Chapter 1

(1769 - 1785)

Childhood - Studies

 

August 15, 1769

Born in Ajaccio.  Corsica had been a French province since May 15, 1768.  Napoleon was the son of Charles Bonaparte (1746 - 1735) and Létizia Ramolino (1750 - 1836), the prettiest woman on the island, which was quite a claim. She was married in 1764, when she was not yet fourteen years old and brought thirteen children into the world, only eight of whom survived:

 

Joseph (1768 1844)

Napoléon (1769 1821)

Lucien (1775 1840)

Élisa (1777 - 1820)

Louis (1778 1846)

Pauline (1780 1825)

Caroline (1782 1839)

Jérôme (1784 1860)  

July 21, 1771

Baptized in the family home at Ajaccio, at the age of two. This was highly exceptional at that time; all other children in Ajaccio were baptized very soon after birth. Curiously, his godfather, Laurent Giubega de Calvi, state prosecutor for King Louis XV, had no family ties with either Bonaparte, or with Ramolino. Another strange fact was that the very powerful governor of Corsica, Charles Louis René de Marbeuf (1712 1786) travelled from Bastia specially to attend the ceremony.  On his four-day round trip on horseback through treacherous mountain passes, he faced the very real danger of being ambushed and killed by Paolists.  It is as though he had sensed the destiny that lay in store for the two-year old child, and considered that his duty as Governor, on behalf of King Louis XV, compelled him to endure tremendous fatigue and to take every risk in order to be present at his baptism.

 

This same Marquis de Marbeuf (the title decreed by Louis XVI) remained in Corsica until his death, on September 20, 1786, and saw that constant protection was granted to the entire Bonaparte family.  It was he who arranged for Napoleon to be accepted at the Royal Military School at Brienne.  Without him, there would have been no officer, no General and no Emperor.  It is thus fair to claim the noble Breton General, Louis Charles René de Marbeuf, who today is completely  forgotten, as the true father of the Empire.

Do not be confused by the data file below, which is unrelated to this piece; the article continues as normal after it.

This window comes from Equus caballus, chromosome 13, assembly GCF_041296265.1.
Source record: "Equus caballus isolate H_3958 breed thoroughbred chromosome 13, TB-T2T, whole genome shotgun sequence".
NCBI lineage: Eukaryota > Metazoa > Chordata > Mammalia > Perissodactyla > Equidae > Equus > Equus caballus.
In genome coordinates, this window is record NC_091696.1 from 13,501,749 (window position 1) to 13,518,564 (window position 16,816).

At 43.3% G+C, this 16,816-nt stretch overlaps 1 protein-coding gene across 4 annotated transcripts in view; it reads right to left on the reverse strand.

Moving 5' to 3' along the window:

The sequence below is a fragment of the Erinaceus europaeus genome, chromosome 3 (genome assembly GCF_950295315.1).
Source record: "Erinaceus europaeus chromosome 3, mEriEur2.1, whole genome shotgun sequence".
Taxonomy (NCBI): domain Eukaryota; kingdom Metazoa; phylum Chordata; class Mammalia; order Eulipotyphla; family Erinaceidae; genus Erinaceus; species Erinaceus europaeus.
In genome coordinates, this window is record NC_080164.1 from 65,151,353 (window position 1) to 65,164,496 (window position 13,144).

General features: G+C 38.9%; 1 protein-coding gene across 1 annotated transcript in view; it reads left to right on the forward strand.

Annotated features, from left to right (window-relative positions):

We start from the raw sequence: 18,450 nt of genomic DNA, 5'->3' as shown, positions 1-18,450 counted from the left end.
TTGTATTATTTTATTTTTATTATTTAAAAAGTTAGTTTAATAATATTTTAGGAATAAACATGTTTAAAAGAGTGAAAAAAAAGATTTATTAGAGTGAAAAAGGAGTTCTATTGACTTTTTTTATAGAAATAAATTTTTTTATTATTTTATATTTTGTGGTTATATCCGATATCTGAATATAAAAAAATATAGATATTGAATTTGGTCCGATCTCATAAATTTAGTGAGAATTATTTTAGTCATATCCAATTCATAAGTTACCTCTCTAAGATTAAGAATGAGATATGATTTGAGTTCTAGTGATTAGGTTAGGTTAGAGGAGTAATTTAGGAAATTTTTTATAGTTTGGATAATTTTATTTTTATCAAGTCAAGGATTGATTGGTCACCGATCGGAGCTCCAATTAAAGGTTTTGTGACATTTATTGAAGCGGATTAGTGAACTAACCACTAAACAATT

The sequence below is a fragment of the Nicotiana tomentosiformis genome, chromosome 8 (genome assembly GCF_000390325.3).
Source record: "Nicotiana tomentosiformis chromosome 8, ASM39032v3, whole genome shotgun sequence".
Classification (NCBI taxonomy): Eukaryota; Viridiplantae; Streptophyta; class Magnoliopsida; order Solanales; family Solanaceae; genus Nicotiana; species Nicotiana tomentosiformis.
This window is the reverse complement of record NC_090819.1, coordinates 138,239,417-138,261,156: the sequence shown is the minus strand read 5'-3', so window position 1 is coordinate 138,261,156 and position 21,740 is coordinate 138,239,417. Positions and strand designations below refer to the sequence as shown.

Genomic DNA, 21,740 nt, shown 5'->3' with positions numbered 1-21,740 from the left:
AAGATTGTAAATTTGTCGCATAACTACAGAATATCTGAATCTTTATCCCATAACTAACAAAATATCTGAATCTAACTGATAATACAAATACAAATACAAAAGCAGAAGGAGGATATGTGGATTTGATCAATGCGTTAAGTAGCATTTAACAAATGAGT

At Brienne: a snowball fight at recess

 

 

Charles Bonaparte, in his private diary on of January 1, 1981, testified to his gratitude to the Marquis: " I want the memory of Monsieur de Marbeuf, the benefactor of our home, always to be dear to my children and to their descendants." 

 

January 1, 1779

Arrival (at nine years old) at the Autun school, with his elder brother Joseph.  There, they would improve their French.

 

May 15, 1779

Entry into the Royal Military School at Brienne.  Between the ages of 9 and 15, Napoleon found himself in a harsh, sometimes hostile environment. His separation from his mother, whom he adored, caused him considerable suffering.  The other pupils at the school were from French aristocratic families and were arrogant and sometimes contemptuous towards the small, poor Corsican.  Napoleon would not permit himself to be defeated by adversity, however, and took refuge in his studies.  He was very strong in mathematics, and outside class he read every serious book he could get his hands on: Tacitus, Homer, Virgil, Plato, Caesar, Titus, Montaigne, Montesquieu, Corneille, Racine, Rousseau, Voltaire, and others.  He took notes on everything: "Reading without a pencil is just daydreaming," he declared.

 

It was the sum of these readings, combined with his exceptional intelligence, common sense and memory, that would one day place him head and shoulders above his friends, his rivals and his enemies.

 

October 17, 1784

Accepted into the Paris Military Academy.

 

A little after his arrival, Juigné, the Bishop of Paris, asked him half-jokingly where his first name, Napoleon, which did not appear in the calendar of saints, came from.  His reply was: " Monseigneur, you are well placed to know that there are far more saints in Heaven than days in the year."

 

October 28, 1785

In only one year, (the standard time was two years), Napoleon, won the epaulettes of artillery lieutenant. He joined the La Fère regiment in Valence. It was there that he adopted the practice, which was to characterize him all his life, of slipping his right hand between the two buttons of his waistcoat. This had been a distinctive sign of lieutenants of the regiment since 1785, as engravings of the time attest.

 

Napoleon was sixteen years old.  His apprenticeship as a leader was spent commanding men who were for the most part twice his age.

 

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